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From Tiago Espinha <ti...@espinhas.net>
Subject Re: 10.8.1 testing
Date Wed, 27 Apr 2011 21:22:07 GMT
Ok, I will try this myself tomorrow.

Off the top of my head, if I recall correctly, before the UTF8 CCSID,
conversions were being done byte by byte as each character was always
guaranteed to be 1 byte at the most. If memory serves well, this was
actually just a cast into char, which I would expect to be fairly
inexpensive in terms of CPU.

With the UTF8 CCSID, we rely on the getBytes() (again, off the top of my
head) to actually convert Strings to and from UTF8. I'm guessing this has
the potential to cause some slowdown. If that's the case though, then the
scenario is even darker as it will in fact affect both client AND server.

Tiago

On Wed, Apr 27, 2011 at 6:22 PM, Knut Anders Hatlen
<knut.hatlen@oracle.com>wrote:

> Tiago Espinha <tiago@espinhas.net> writes:
>
> > How exactly did you notice the performance change with DERBY-5068? I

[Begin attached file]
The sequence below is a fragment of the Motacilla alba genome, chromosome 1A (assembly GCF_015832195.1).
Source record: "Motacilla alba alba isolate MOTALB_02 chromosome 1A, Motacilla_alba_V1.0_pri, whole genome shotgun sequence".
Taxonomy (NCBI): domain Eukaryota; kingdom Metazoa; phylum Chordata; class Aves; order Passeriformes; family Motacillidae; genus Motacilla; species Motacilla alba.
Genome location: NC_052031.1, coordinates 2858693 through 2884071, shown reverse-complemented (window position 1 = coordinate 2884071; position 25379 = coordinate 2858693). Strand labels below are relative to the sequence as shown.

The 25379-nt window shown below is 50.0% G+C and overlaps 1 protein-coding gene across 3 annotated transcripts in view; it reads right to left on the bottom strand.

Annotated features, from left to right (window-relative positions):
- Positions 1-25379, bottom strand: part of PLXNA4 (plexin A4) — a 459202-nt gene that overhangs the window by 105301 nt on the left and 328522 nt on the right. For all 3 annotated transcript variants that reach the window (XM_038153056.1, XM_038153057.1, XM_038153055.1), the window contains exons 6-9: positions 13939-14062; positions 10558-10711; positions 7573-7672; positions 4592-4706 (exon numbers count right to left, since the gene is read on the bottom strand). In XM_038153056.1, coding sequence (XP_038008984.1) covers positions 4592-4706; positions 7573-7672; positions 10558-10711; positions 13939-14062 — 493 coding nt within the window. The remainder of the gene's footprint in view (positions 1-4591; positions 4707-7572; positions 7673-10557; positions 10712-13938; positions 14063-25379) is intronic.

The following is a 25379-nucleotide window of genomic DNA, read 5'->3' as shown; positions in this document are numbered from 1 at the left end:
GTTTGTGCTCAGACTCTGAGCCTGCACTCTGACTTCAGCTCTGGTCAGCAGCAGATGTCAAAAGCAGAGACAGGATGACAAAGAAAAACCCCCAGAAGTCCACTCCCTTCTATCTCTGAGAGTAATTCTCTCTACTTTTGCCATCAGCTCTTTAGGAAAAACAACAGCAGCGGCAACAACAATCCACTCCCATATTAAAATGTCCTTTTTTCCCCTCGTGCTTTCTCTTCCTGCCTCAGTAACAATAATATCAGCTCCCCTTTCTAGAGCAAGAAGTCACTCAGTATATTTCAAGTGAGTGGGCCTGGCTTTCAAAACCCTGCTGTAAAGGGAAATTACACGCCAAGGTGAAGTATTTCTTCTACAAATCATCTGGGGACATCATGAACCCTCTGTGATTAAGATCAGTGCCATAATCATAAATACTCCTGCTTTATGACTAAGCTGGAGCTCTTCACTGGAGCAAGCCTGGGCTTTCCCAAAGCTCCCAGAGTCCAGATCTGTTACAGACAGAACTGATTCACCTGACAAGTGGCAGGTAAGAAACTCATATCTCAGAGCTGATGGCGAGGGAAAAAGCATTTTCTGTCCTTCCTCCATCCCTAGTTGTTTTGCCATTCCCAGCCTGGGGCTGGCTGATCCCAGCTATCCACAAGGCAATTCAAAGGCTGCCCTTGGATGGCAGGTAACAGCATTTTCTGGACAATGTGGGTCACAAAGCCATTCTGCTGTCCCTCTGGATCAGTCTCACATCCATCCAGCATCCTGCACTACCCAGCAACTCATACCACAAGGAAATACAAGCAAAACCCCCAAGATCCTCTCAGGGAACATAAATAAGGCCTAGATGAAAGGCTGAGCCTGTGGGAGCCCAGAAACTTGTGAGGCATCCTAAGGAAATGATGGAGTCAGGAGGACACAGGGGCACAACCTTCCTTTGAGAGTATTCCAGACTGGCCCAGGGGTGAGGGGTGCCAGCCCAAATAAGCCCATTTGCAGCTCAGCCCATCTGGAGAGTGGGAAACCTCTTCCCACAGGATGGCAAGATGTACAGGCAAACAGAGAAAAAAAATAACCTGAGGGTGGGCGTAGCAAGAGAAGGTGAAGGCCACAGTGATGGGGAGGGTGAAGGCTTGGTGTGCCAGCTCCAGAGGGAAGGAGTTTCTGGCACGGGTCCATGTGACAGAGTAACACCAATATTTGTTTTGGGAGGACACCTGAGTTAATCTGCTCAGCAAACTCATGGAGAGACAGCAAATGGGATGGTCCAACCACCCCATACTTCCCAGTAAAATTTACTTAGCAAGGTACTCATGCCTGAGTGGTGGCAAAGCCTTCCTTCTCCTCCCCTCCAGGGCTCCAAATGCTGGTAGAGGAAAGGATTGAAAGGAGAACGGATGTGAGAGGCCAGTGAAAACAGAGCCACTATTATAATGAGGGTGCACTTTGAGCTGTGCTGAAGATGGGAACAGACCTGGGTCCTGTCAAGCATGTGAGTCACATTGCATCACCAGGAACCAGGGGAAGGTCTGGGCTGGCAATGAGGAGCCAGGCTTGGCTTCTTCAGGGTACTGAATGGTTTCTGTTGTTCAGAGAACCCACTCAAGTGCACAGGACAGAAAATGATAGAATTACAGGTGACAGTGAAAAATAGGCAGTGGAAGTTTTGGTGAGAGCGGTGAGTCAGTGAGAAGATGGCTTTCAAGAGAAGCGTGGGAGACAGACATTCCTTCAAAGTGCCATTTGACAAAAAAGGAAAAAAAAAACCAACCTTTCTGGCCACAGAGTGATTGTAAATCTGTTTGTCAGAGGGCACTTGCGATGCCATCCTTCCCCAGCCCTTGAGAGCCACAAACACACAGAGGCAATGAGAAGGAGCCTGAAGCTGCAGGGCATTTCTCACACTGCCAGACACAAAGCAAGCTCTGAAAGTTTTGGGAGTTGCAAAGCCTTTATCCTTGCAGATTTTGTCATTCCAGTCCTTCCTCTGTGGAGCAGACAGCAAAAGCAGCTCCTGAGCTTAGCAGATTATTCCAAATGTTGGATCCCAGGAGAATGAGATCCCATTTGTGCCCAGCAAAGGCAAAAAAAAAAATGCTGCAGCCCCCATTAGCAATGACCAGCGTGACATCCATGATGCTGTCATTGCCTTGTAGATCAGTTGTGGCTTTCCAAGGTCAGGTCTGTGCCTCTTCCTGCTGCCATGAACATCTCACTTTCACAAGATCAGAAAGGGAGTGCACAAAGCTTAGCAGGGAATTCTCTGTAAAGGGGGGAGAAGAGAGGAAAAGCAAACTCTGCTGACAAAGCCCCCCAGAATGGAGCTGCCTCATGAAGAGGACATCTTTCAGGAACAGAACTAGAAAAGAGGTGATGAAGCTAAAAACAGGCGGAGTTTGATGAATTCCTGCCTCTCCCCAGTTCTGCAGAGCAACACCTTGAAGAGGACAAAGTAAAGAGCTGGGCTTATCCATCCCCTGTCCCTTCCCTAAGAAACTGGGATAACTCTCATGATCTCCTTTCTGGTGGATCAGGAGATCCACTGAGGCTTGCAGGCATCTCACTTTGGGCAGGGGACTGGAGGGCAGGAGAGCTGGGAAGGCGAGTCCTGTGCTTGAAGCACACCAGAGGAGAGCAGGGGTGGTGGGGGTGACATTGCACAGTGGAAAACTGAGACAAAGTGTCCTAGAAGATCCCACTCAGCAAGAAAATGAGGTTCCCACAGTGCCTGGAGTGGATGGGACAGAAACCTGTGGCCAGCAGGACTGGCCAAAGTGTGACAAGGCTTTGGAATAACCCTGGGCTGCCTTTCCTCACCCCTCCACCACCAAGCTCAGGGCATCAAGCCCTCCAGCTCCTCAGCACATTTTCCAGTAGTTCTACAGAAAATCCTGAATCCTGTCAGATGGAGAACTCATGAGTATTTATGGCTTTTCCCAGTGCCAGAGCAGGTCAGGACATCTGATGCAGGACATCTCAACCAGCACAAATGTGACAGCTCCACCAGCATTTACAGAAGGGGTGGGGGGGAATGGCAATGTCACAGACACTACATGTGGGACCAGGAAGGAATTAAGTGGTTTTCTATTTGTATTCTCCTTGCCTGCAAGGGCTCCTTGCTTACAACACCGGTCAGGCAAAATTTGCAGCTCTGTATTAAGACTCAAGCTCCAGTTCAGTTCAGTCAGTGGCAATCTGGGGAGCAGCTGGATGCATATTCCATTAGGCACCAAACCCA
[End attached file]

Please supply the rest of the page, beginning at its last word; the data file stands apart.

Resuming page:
> > would like to be able to replicate this myself. Was it just during
> > the test runs? Or do you have a concrete scenario where it's
> > noticeable?
>
> Hi Tiago,
>
> I've only seen this in the nightly performance regression tests. (That's
> the only place I've been looking for it so far...) The reported
> throughput from the tests didn't change much, that's why it wasn't
> noticed before, but the CPU per transaction seems to have increased on
> the client side.
>
> In all of these tests, the clients have lots of free CPU cycles, they're
> spending much of their time waiting on a socket read call, so an
> increase in CPU usage doesn't necessarily cause lower throughput.
>
> We may be able to get these tests to show a difference in throughput if
> we run the network server on the same machine as the clients. In that
> case, less time would be spent waiting on network I/O, and the clients
> would have to compete with the server process for the CPU cycles, so
> increased CPU should mean that the system is able to process fewer
> transactions per time unit.
>
> One quick way to test it would be to start a network server on localhost
> (with insane jars) and then run the test client with this command:
>
> java org.apache.derbyTesting.perf.clients.Runner \
>    -load sr_select -driver org.apache.derby.jdbc.ClientDriver \
>    -url 'jdbc:derby://localhost/db;create=true' -threads 10 -init
>
> We could try a couple times with 10.6.2.1 and 10.7.1.1 and see if they
> report different results.
>
> --
> Knut Anders
>

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